Series composer Kevin Manthei's half-orchestral/half-punk score music really stands out this week. He gives MJ a memorable and charming leitmotif for strings that perfectly suits the aspiring journo's persistent yet relaxed demeanor. And then someone in the Disney XD control room apparently got his drank on all Saturday night and was asleep at the wheel because he forgot to squeeze out the Ultimate Spider-Man end credits with one of Chi McBride's "Fury Files" segments for the "Marvel Universe" block, so we got to hear all of Manthei's end credits theme, which Manthei has referred to as a punk tune that "continues the tradition of the classic animated Spider-Man song in terms of being catchy." Manthei wrote it so that someone can easily sing "Spider-Man, Spider-Man" repeatedly over it, much like the late, great Shirley Walker's theme for the Man of Steel on Superman: The Animated Series. I may not always agree with Ultimate Spider-Man's comedic or narrative choices, but it's nice to hear an animated Marvel series step its game up in terms of score music for a change.
Cartoon Network posted "The Night the Clown Cried," the second-season premiere of Scooby-Doo! Mystery Incorporated, on its site back in March but didn't air it on broadcast TV until yesterday. When the show last left Crystal Cove, "the Most Hauntedest Place on Earth," the titular detective agency wound up disbanded, Fred (Frank Welker) broke off his engagement to Daphne (Grey DeLisle) and hit the road to find his birth parents and Mr. and Mrs. Rogers (Casey Kasem and DeLisle) enrolled their son Shaggy (Matthew Lillard) in military school and sent Scooby (Welker) away to a puppy farm.
That was a surprisingly downbeat cliffhanger for a kids' show, but Mystery Incorporated isn't your standard kids' show. It's written not just for kids but also for adults like myself who grew up watching any one of Hanna-Barbera's countless incarnations of Scooby-Doo and have long outgrown Scoob (the only one of the Hanna-Barbera productions that's at least tolerable in reruns is A Pup Named Scooby-Doo, a late '80s prequel series that poked fun at the rigid formula of the previous Scoob shows).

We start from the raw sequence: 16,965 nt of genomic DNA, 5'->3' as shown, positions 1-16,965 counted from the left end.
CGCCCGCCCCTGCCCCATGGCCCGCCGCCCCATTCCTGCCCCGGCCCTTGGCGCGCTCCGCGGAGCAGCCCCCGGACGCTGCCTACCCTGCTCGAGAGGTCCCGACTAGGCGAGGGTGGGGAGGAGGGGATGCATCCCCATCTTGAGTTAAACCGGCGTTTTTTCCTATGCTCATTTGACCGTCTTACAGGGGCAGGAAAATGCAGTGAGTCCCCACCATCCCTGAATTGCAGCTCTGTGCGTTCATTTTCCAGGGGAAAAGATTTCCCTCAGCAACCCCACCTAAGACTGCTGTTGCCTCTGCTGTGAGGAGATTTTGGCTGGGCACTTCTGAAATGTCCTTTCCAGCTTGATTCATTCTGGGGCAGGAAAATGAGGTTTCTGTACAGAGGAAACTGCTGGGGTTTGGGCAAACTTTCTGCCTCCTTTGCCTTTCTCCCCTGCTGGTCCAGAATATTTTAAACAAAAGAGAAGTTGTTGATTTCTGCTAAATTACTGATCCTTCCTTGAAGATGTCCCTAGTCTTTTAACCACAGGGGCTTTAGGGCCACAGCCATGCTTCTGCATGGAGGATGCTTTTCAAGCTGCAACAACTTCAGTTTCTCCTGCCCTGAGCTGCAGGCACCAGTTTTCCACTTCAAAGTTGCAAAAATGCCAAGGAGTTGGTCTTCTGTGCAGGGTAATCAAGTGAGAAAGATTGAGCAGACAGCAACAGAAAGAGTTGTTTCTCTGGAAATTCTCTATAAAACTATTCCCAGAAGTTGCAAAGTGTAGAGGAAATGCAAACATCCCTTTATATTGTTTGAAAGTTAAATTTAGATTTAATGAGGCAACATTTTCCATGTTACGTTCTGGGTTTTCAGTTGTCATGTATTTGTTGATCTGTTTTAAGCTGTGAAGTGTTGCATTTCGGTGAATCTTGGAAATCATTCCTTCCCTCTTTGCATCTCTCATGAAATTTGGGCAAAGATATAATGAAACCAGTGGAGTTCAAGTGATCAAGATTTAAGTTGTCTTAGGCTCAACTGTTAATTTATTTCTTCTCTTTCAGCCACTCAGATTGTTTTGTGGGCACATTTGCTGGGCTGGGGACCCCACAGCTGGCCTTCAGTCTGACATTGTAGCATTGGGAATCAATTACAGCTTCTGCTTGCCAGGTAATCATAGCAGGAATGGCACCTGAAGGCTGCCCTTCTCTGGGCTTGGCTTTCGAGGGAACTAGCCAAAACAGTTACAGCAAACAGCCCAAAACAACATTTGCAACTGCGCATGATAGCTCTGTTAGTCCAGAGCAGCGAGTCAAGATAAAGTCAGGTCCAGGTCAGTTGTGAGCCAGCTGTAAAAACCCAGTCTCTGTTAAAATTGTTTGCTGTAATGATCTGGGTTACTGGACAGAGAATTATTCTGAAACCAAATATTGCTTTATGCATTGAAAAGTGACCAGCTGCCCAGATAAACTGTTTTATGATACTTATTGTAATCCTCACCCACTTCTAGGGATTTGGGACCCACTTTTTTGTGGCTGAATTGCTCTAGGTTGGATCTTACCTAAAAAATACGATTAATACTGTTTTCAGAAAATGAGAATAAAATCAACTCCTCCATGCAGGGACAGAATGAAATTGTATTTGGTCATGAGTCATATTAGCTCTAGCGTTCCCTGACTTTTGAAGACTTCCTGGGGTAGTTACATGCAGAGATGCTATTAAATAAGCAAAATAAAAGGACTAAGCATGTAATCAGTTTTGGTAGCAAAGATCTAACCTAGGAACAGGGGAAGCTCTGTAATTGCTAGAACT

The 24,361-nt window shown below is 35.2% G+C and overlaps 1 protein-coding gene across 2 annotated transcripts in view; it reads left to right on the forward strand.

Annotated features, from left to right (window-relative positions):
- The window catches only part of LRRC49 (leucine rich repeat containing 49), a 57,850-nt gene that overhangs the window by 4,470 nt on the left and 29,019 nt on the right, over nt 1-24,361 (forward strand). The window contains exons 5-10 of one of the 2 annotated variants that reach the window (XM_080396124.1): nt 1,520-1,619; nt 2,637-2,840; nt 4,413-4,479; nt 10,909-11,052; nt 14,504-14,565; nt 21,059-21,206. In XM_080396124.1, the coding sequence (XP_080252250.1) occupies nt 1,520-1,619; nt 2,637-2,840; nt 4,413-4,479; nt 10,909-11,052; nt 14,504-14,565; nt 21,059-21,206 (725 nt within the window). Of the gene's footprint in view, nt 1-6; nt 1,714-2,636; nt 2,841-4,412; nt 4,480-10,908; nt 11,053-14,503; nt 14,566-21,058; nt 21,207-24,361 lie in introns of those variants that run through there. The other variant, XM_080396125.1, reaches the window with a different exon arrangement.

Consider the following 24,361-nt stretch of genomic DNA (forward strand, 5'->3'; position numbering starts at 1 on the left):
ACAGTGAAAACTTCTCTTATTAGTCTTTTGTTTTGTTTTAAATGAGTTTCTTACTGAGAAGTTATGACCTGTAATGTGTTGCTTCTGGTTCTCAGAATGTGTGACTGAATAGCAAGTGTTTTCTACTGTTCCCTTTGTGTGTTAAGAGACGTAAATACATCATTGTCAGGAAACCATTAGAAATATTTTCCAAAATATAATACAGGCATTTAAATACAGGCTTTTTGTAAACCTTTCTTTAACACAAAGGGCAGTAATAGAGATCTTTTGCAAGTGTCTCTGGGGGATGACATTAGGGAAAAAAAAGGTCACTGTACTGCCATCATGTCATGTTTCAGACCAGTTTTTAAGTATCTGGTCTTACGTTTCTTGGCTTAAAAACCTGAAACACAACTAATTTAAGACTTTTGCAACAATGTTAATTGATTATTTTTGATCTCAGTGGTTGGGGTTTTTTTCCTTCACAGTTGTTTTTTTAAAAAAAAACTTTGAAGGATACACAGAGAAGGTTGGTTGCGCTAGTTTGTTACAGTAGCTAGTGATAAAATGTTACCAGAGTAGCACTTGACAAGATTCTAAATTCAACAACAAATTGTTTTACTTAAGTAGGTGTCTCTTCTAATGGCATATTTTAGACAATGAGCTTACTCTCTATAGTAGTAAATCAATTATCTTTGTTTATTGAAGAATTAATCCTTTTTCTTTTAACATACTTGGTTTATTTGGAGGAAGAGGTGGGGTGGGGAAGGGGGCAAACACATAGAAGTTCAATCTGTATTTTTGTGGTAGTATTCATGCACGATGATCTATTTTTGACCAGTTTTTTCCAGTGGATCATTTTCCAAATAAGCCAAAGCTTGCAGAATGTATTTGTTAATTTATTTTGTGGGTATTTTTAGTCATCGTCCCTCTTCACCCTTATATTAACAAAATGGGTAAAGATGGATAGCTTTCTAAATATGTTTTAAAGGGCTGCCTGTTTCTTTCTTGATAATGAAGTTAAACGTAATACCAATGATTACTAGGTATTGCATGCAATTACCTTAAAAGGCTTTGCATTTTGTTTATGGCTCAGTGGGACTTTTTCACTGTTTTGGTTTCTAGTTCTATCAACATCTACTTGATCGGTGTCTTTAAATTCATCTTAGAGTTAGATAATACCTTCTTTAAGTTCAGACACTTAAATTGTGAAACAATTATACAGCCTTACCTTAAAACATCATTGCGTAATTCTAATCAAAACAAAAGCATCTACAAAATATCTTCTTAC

After it absorbed Hanna-Barbera, Warner Bros. Animation has kept the talking Great Dane and his teen detective friends alive in animation, in both series form and made-for-DVD feature film form. The studio's Mystery Incorporated is the first incarnation of Scoob to attempt to lure back older viewers by doubling up on the eye candy, classing up the character designs (I like how the show both preserves and updates the ascot-and-sideburns-heavy late '60s/early '70s look of Scooby-Doo, Where Are You! and The New Scooby-Doo Movies), smartening up the writing, serializing the stories and darkening the mood while also making the proceedings somehow funnier. Besides the standard Shaggy and Scoob slapstick for the littlest viewers, there are also jabs at the old franchise itself, in-jokes referring to other cartoons and gags about fantasy authors like H.P. Lovecraft, Twilight creator Stephenie Meyer and Harlan Ellison, who's appeared in animated form on this show as a younger-looking but still outspoken version of himself.